Gaited Dressage: Forwardness without Leg Aids?

gaited western dressage

By Jennifer Klitzke

I’ve discovered the key to forwardness with my Walking Horse mare: Stop using my legs. What? Let me explain.

Over the last couple years, I’ve spiraled into a bad habit of clucking and squeezing my calves against my horse’s sides to get her moving forward. If that didn’t work, which it often didn’t, then I’d add the use of a dressage whip and then spurs. I couldn’t figure out why my horse was getting less and less forward. I explored saddle fit, my riding position, her back and hocks, and even changed her diet. Nothing seemed to get my horse to remain forward. I figured I just have a lazy horse.

Then I learned a new riding position from Mary Wanless’s “Ride with Your Mind” video series that translates wonderfully to gaited horses. In addition to inner and outer body alignment, bearing down with the inside anatomy, inflating the muscles between my seat bones and the saddle, breathing, and a snug connection of my seat, thigh, and knee to the saddle, I’ve stopped gripping my calves against my horse’s side. Instead, I briskly bump and release my calves against my horse’s sides to get her to move forward. All that the death grip had produced was to desensitize my horse and make her dull to my leg. This might seem like a no-brainer, but it had become an unconscious habit. Now I am riding differently with intentionality to ingrain more productive riding habits which I hope become unconscious in time.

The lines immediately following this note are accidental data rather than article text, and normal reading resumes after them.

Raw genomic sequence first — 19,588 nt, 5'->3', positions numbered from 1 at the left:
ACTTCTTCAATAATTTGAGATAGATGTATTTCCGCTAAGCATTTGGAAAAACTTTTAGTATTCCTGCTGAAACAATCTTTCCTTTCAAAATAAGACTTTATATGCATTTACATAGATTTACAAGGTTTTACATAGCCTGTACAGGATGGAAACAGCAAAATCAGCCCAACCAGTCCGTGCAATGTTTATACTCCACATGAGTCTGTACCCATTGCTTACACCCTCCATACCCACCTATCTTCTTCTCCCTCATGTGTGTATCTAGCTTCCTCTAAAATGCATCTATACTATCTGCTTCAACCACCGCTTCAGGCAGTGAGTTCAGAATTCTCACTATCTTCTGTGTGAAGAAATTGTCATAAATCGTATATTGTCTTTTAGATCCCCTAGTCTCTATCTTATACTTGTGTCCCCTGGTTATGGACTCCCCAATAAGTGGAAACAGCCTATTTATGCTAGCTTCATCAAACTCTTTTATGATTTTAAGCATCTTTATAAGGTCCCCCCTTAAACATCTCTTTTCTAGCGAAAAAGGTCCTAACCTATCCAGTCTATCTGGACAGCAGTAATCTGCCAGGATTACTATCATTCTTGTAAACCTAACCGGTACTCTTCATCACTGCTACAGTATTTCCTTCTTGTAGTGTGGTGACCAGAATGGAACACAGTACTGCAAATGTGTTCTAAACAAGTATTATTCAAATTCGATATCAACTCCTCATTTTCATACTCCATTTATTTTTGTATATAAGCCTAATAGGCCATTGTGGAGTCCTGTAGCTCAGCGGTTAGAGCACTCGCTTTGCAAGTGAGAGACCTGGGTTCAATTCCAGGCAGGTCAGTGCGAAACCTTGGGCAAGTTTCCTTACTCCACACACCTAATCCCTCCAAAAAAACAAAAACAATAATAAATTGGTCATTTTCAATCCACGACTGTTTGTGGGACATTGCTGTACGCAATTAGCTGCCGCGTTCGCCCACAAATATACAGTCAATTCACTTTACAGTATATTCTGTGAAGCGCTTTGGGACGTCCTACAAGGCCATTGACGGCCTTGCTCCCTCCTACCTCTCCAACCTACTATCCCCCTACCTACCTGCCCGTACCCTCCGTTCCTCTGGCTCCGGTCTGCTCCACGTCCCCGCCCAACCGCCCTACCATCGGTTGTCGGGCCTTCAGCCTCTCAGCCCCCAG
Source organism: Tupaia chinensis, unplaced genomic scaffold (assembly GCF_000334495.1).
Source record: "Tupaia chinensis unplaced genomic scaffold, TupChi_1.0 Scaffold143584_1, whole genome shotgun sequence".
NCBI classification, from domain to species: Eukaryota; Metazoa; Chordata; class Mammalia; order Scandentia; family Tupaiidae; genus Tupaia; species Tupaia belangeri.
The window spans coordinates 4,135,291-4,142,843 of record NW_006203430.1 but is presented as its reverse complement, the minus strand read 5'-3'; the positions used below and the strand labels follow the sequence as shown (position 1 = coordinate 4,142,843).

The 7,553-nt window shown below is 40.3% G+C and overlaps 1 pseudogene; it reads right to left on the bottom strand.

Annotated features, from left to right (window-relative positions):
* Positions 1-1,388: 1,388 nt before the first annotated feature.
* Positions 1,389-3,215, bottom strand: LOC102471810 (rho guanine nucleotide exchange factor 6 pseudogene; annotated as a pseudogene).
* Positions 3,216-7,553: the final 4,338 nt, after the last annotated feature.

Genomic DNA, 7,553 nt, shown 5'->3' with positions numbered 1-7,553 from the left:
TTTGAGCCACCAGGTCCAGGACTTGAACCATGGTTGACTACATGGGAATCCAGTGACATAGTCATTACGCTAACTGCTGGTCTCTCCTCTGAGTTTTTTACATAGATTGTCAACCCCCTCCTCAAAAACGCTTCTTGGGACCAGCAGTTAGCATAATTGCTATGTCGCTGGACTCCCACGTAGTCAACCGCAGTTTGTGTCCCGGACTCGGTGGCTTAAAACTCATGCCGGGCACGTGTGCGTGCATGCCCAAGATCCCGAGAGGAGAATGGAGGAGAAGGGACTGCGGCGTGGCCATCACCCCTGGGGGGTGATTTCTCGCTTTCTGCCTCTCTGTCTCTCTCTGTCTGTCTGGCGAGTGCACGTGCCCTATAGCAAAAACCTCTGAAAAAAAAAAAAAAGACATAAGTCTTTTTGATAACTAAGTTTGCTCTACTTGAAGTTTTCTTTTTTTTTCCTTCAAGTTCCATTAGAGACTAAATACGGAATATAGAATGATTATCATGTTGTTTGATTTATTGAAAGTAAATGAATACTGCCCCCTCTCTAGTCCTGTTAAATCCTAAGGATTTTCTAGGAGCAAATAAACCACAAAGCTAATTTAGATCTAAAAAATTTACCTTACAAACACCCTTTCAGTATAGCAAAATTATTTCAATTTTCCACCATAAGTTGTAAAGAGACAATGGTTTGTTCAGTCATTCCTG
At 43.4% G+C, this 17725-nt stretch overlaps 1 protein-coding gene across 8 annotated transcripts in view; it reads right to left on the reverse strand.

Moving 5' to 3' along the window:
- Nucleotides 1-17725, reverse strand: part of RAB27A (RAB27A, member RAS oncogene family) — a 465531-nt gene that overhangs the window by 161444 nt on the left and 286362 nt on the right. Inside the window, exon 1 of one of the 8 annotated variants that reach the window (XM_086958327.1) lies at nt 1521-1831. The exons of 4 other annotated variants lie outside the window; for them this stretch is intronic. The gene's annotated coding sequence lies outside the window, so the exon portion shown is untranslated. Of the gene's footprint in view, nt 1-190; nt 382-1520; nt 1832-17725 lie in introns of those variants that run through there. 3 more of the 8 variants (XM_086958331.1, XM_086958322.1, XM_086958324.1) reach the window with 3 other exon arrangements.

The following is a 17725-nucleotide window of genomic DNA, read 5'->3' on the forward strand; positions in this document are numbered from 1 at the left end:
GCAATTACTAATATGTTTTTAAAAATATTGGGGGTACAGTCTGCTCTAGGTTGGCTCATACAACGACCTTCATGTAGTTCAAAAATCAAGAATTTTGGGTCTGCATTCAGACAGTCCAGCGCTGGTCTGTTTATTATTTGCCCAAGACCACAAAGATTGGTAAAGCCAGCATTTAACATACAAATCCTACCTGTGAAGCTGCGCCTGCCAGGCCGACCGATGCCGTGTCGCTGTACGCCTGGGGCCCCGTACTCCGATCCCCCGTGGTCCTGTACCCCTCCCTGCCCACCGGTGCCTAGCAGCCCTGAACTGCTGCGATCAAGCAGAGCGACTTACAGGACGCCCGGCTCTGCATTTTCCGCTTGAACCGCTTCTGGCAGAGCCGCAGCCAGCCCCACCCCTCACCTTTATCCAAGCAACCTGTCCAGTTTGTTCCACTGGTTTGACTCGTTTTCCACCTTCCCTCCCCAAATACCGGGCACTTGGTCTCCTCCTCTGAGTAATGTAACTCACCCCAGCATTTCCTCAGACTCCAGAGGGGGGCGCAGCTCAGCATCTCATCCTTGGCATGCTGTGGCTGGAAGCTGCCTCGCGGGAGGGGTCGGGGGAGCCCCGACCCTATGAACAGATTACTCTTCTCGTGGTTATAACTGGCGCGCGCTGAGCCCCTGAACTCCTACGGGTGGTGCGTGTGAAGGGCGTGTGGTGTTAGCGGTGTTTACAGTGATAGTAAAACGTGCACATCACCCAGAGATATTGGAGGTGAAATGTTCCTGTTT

So the concept of obtaining forwardness without leg aids works for someone like me who has gotten into the habit of squeezing with each step. The calves have a place, just not with every step the horse makes.

For more about the biomechanics of an effective riding position, visit